Please provide an example of this.
(consider in parallel the need for a trait as contributing to the overall ‘bloat’… the 2 things add up, whereas in C++ thats one direct implementation
… coming from C/C++ i’m used to workarounds … and I’m suggesting a #[unsafe(borrowcheck=warnings)] as one such thing, an option to catch more use-cases.
thats why I do have bounds checks in my debug-builds, and many other checks , like NaN checks. The debug build will be used in stress tests, pushing a system to its limits with pathological cases; and you need to do that sort of thing to gain insights for performance aswell. e.g. we made something to automate frame rate testing (‘which areas of a scene drop below 60fps’). Some people make a game play itself to train the AI.
to restate the point:
When there are other issues beyond lifetimes to check for: if the code passes those checks, the probability to lifetime problems is vastly lower. As such front loading one set of issues is not always a win
it’s almost as if the ‘full definition’ of the program is somewhere between the code itself , and the tests.
This is why I keep talking about future tooling. It might be the case that an advanced tool or compiler could figure out more of the constraints from broader context, i.e. including the tests. (not just ‘here’s a function’, but ‘here’s an set of examples of how it can be used.’)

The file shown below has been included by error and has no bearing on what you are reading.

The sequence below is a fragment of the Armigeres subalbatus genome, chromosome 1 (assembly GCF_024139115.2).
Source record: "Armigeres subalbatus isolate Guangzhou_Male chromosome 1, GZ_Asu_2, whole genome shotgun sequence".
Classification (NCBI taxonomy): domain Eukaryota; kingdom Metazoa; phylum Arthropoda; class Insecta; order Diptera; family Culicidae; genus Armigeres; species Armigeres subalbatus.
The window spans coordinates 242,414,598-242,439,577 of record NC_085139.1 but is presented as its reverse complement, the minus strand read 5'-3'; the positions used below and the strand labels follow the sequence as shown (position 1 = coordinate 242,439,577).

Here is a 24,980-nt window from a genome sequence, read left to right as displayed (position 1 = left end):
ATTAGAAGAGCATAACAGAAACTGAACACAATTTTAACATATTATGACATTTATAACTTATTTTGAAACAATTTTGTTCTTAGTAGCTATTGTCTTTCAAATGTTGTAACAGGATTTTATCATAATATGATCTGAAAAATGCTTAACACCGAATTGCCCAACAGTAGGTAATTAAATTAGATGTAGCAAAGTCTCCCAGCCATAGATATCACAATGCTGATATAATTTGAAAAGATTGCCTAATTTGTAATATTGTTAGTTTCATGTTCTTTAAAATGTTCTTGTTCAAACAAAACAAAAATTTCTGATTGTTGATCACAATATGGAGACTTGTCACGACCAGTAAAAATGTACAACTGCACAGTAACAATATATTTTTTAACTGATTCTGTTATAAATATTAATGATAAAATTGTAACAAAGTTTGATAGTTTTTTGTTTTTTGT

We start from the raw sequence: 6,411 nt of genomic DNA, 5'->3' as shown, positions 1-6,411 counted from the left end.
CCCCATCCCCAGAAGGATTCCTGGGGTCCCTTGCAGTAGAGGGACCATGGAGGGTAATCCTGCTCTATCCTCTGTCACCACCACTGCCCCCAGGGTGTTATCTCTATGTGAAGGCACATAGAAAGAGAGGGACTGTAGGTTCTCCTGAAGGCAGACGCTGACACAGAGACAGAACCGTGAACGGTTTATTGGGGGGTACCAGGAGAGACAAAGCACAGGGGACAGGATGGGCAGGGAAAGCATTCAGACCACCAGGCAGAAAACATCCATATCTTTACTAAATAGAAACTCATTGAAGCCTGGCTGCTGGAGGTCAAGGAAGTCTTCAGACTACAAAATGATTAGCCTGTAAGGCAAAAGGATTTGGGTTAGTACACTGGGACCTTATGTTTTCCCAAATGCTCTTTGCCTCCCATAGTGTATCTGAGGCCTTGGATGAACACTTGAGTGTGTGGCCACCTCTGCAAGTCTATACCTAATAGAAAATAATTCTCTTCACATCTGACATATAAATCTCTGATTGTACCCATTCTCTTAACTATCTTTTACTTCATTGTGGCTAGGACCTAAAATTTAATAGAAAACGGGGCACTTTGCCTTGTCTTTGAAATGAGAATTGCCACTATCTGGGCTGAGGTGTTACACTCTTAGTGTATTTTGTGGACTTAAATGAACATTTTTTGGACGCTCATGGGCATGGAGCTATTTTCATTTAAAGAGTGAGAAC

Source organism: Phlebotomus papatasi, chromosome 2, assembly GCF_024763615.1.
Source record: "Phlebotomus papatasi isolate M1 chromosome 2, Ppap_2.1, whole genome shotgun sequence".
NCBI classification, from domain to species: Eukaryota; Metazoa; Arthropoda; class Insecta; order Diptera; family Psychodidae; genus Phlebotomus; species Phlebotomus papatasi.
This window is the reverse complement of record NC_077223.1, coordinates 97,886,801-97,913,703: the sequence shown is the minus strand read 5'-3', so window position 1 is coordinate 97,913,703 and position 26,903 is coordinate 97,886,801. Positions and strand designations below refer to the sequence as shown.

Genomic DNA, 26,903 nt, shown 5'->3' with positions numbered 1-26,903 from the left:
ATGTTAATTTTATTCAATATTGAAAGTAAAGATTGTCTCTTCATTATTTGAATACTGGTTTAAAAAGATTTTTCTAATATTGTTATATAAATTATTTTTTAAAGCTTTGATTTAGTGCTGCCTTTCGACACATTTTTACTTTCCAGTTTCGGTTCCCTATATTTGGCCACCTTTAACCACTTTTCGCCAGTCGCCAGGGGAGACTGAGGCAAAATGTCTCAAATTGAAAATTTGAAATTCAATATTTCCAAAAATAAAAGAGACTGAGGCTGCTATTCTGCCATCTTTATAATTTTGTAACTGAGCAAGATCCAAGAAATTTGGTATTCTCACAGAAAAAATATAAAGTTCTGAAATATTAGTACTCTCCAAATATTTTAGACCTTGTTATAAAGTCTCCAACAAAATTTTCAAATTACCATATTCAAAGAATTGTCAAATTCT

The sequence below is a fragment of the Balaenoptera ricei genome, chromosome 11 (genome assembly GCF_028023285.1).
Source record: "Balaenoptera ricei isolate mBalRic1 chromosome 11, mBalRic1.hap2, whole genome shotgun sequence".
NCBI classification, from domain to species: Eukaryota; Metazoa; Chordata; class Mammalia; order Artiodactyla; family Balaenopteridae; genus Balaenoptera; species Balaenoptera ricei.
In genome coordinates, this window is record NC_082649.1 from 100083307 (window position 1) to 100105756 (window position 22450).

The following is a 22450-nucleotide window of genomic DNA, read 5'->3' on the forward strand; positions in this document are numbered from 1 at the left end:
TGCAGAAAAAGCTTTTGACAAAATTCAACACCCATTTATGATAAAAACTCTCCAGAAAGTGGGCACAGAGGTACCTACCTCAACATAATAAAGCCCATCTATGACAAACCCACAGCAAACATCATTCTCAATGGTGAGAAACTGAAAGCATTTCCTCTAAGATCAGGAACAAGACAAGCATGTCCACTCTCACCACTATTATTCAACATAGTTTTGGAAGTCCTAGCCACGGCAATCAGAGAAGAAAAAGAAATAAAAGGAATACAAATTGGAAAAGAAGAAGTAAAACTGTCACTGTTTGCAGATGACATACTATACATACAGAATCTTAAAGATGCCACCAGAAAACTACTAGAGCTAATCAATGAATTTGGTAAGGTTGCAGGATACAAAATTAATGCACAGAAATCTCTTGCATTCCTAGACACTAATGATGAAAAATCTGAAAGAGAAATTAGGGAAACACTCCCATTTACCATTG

doesn’t relate to the issue of indices (taking the rust philosophy to it’s extreme,
foo[i] would have to return an ‘Option’? (to make you think about the fact the index could be out of range…)
I’m not saying what Rust does is useless, (and far from it, I fully support making globals unsafe), but what I’m seeing here is a bit like the ‘pure OOP’ / ‘pure FP’ zealotry where proponents of one aspect of a language see it as the be all and end all, rather than just one extra tool that , blended with others, provides an incremental step forward.
But as mentioned upthread, let’s talk about concrete usability issues with safe code. Everyone is interested in making that easier to write.
I know that provable safety is going to take markup; thats why (as explained above) sometimes I might want to dodge it. Other times defaults could be changed
One practical suggestion is the idea of a
'temp, a kind of ‘opposite of’
'static: [Short lifetime, opposite of 'static?] This is doable now with
for<'a> … but that IMO is less ergonomic than it could be … you have to look to one side, you’ve had to introduce another named symbol and you must read the context of useage to determine the intent, from a general purpose construct which is clearly intended to enable more complex cases.
Another suggestion I might make would be to free up the
foo[i] syntax for safe or unsafe use, at the minute you’d have to hack it badly with something leaky. Something like this: make the language primitives
unsafe fn unsafe_index(&self,i)->&T , and make the use of the  operator user selectable, so if we’re doing unsafe indexing most of the time, we can have it… if you really think about it, with [i] being a panic-point it might be something you want to abstract away anyway, so you might want to do some refactoring… ‘lets redefining it as unsafe to help track down all the uses…’